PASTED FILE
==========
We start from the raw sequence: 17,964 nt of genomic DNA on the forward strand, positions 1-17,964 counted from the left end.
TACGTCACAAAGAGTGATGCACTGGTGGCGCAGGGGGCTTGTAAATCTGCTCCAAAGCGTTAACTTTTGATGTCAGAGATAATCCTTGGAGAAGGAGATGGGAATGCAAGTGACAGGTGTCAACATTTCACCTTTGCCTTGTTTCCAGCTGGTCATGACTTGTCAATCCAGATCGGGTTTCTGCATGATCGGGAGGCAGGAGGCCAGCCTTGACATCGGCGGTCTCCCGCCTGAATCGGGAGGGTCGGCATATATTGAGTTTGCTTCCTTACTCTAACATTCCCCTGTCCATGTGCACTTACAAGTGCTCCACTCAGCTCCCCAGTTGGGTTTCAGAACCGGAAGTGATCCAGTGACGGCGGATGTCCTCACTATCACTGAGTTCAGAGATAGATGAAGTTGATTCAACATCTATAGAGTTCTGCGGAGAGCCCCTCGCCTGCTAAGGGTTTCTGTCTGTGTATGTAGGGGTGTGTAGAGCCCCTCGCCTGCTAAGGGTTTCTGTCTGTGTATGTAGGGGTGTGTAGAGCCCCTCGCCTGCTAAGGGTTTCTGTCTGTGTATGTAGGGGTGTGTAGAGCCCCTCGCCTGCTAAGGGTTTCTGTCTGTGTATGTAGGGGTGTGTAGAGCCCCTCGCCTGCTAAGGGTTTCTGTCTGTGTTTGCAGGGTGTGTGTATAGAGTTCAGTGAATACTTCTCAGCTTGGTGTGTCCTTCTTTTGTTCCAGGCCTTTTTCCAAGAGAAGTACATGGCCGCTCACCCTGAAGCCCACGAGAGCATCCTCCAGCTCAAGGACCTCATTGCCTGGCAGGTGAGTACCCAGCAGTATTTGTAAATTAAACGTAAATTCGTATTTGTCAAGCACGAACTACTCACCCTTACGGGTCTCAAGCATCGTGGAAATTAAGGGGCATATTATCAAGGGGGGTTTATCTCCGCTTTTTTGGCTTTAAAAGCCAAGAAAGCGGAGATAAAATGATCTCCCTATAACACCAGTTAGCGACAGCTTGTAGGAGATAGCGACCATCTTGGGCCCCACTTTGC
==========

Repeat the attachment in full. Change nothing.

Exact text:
We start from the raw sequence: 17,964 nt of genomic DNA on the forward strand, positions 1-17,964 counted from the left end.
TACGTCACAAAGAGTGATGCACTGGTGGCGCAGGGGGCTTGTAAATCTGCTCCAAAGCGTTAACTTTTGATGTCAGAGATAATCCTTGGAGAAGGAGATGGGAATGCAAGTGACAGGTGTCAACATTTCACCTTTGCCTTGTTTCCAGCTGGTCATGACTTGTCAATCCAGATCGGGTTTCTGCATGATCGGGAGGCAGGAGGCCAGCCTTGACATCGGCGGTCTCCCGCCTGAATCGGGAGGGTCGGCATATATTGAGTTTGCTTCCTTACTCTAACATTCCCCTGTCCATGTGCACTTACAAGTGCTCCACTCAGCTCCCCAGTTGGGTTTCAGAACCGGAAGTGATCCAGTGACGGCGGATGTCCTCACTATCACTGAGTTCAGAGATAGATGAAGTTGATTCAACATCTATAGAGTTCTGCGGAGAGCCCCTCGCCTGCTAAGGGTTTCTGTCTGTGTATGTAGGGGTGTGTAGAGCCCCTCGCCTGCTAAGGGTTTCTGTCTGTGTATGTAGGGGTGTGTAGAGCCCCTCGCCTGCTAAGGGTTTCTGTCTGTGTATGTAGGGGTGTGTAGAGCCCCTCGCCTGCTAAGGGTTTCTGTCTGTGTATGTAGGGGTGTGTAGAGCCCCTCGCCTGCTAAGGGTTTCTGTCTGTGTTTGCAGGGTGTGTGTATAGAGTTCAGTGAATACTTCTCAGCTTGGTGTGTCCTTCTTTTGTTCCAGGCCTTTTTCCAAGAGAAGTACATGGCCGCTCACCCTGAAGCCCACGAGAGCATCCTCCAGCTCAAGGACCTCATTGCCTGGCAGGTGAGTACCCAGCAGTATTTGTAAATTAAACGTAAATTCGTATTTGTCAAGCACGAACTACTCACCCTTACGGGTCTCAAGCATCGTGGAAATTAAGGGGCATATTATCAAGGGGGGTTTATCTCCGCTTTTTTGGCTTTAAAAGCCAAGAAAGCGGAGATAAAATGATCTCCCTATAACACCAGTTAGCGACAGCTTGTAGGAGATAGCGACCATCTTGGGCCCCACTTTGC